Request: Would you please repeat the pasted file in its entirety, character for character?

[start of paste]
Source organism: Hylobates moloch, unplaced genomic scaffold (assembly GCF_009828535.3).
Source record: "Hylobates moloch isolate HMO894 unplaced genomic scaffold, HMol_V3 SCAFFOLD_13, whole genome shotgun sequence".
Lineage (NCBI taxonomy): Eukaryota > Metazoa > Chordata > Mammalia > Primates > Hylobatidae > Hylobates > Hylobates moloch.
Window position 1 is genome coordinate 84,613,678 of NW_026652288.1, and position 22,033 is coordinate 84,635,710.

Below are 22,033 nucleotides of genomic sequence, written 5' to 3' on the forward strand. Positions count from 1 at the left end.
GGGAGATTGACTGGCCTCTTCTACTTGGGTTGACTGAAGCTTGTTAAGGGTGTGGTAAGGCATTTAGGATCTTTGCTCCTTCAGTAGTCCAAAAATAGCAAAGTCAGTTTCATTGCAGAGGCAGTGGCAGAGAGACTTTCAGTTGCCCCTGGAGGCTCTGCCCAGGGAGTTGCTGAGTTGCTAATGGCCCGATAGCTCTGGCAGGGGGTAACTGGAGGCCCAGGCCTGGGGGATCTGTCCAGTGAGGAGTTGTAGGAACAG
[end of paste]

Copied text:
Source organism: Hylobates moloch, unplaced genomic scaffold (assembly GCF_009828535.3).
Source record: "Hylobates moloch isolate HMO894 unplaced genomic scaffold, HMol_V3 SCAFFOLD_13, whole genome shotgun sequence".
Lineage (NCBI taxonomy): Eukaryota > Metazoa > Chordata > Mammalia > Primates > Hylobatidae > Hylobates > Hylobates moloch.
Window position 1 is genome coordinate 84,613,678 of NW_026652288.1, and position 22,033 is coordinate 84,635,710.

Below are 22,033 nucleotides of genomic sequence, written 5' to 3' on the forward strand. Positions count from 1 at the left end.
GGGAGATTGACTGGCCTCTTCTACTTGGGTTGACTGAAGCTTGTTAAGGGTGTGGTAAGGCATTTAGGATCTTTGCTCCTTCAGTAGTCCAAAAATAGCAAAGTCAGTTTCATTGCAGAGGCAGTGGCAGAGAGACTTTCAGTTGCCCCTGGAGGCTCTGCCCAGGGAGTTGCTGAGTTGCTAATGGCCCGATAGCTCTGGCAGGGGGTAACTGGAGGCCCAGGCCTGGGGGATCTGTCCAGTGAGGAGTTGTAGGAACAG